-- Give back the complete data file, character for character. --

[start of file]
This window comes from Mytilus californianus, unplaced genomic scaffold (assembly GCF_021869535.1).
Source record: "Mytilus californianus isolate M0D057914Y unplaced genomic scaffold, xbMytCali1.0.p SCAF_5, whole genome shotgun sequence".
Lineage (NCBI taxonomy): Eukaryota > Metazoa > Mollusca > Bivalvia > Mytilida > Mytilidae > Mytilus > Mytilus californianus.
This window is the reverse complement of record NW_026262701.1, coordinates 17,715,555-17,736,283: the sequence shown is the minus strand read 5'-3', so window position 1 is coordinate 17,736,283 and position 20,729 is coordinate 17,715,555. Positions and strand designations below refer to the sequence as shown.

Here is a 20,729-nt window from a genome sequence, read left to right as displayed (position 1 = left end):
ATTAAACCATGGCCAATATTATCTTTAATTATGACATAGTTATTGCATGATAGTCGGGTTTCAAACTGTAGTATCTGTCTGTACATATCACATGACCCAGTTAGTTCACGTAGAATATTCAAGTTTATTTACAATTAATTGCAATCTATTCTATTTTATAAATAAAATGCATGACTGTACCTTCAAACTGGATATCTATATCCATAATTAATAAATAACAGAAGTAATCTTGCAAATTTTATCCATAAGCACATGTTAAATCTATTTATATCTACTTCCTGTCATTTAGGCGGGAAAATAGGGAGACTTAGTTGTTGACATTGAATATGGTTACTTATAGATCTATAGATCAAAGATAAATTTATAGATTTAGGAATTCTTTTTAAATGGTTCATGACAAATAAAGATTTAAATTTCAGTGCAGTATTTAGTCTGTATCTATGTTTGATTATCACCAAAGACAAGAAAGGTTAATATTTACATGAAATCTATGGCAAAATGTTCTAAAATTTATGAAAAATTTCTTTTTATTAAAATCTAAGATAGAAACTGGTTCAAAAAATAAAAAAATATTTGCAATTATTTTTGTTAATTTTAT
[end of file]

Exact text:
This window comes from Mytilus californianus, unplaced genomic scaffold (assembly GCF_021869535.1).
Source record: "Mytilus californianus isolate M0D057914Y unplaced genomic scaffold, xbMytCali1.0.p SCAF_5, whole genome shotgun sequence".
Lineage (NCBI taxonomy): Eukaryota > Metazoa > Mollusca > Bivalvia > Mytilida > Mytilidae > Mytilus > Mytilus californianus.
This window is the reverse complement of record NW_026262701.1, coordinates 17,715,555-17,736,283: the sequence shown is the minus strand read 5'-3', so window position 1 is coordinate 17,736,283 and position 20,729 is coordinate 17,715,555. Positions and strand designations below refer to the sequence as shown.

Here is a 20,729-nt window from a genome sequence, read left to right as displayed (position 1 = left end):
ATTAAACCATGGCCAATATTATCTTTAATTATGACATAGTTATTGCATGATAGTCGGGTTTCAAACTGTAGTATCTGTCTGTACATATCACATGACCCAGTTAGTTCACGTAGAATATTCAAGTTTATTTACAATTAATTGCAATCTATTCTATTTTATAAATAAAATGCATGACTGTACCTTCAAACTGGATATCTATATCCATAATTAATAAATAACAGAAGTAATCTTGCAAATTTTATCCATAAGCACATGTTAAATCTATTTATATCTACTTCCTGTCATTTAGGCGGGAAAATAGGGAGACTTAGTTGTTGACATTGAATATGGTTACTTATAGATCTATAGATCAAAGATAAATTTATAGATTTAGGAATTCTTTTTAAATGGTTCATGACAAATAAAGATTTAAATTTCAGTGCAGTATTTAGTCTGTATCTATGTTTGATTATCACCAAAGACAAGAAAGGTTAATATTTACATGAAATCTATGGCAAAATGTTCTAAAATTTATGAAAAATTTCTTTTTATTAAAATCTAAGATAGAAACTGGTTCAAAAAATAAAAAAATATTTGCAATTATTTTTGTTAATTTTAT